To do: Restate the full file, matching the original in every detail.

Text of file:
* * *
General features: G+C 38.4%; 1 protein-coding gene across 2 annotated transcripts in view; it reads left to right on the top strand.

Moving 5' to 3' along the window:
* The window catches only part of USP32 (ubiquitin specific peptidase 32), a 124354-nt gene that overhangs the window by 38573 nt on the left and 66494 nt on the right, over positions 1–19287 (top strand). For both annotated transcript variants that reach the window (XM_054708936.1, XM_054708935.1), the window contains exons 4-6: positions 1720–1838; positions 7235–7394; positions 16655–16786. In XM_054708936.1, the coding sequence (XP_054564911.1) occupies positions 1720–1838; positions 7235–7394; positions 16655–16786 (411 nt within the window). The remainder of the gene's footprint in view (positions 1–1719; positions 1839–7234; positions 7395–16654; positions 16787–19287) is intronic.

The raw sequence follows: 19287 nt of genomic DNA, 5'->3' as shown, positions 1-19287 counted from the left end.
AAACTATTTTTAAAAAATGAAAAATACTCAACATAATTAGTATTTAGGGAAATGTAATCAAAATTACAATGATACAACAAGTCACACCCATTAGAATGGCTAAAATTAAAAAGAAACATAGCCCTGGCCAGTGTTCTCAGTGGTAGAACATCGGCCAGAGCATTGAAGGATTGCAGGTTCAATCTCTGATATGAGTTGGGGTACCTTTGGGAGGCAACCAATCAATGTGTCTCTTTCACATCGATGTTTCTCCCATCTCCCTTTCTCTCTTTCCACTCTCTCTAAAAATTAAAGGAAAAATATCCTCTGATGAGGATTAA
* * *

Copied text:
General features: G+C 38.4%; 1 protein-coding gene across 2 annotated transcripts in view; it reads left to right on the top strand.

Moving 5' to 3' along the window:
* The window catches only part of USP32 (ubiquitin specific peptidase 32), a 124354-nt gene that overhangs the window by 38573 nt on the left and 66494 nt on the right, over positions 1–19287 (top strand). For both annotated transcript variants that reach the window (XM_054708936.1, XM_054708935.1), the window contains exons 4-6: positions 1720–1838; positions 7235–7394; positions 16655–16786. In XM_054708936.1, the coding sequence (XP_054564911.1) occupies positions 1720–1838; positions 7235–7394; positions 16655–16786 (411 nt within the window). The remainder of the gene's footprint in view (positions 1–1719; positions 1839–7234; positions 7395–16654; positions 16787–19287) is intronic.

The raw sequence follows: 19287 nt of genomic DNA, 5'->3' as shown, positions 1-19287 counted from the left end.
AAACTATTTTTAAAAAATGAAAAATACTCAACATAATTAGTATTTAGGGAAATGTAATCAAAATTACAATGATACAACAAGTCACACCCATTAGAATGGCTAAAATTAAAAAGAAACATAGCCCTGGCCAGTGTTCTCAGTGGTAGAACATCGGCCAGAGCATTGAAGGATTGCAGGTTCAATCTCTGATATGAGTTGGGGTACCTTTGGGAGGCAACCAATCAATGTGTCTCTTTCACATCGATGTTTCTCCCATCTCCCTTTCTCTCTTTCCACTCTCTCTAAAAATTAAAGGAAAAATATCCTCTGATGAGGATTAA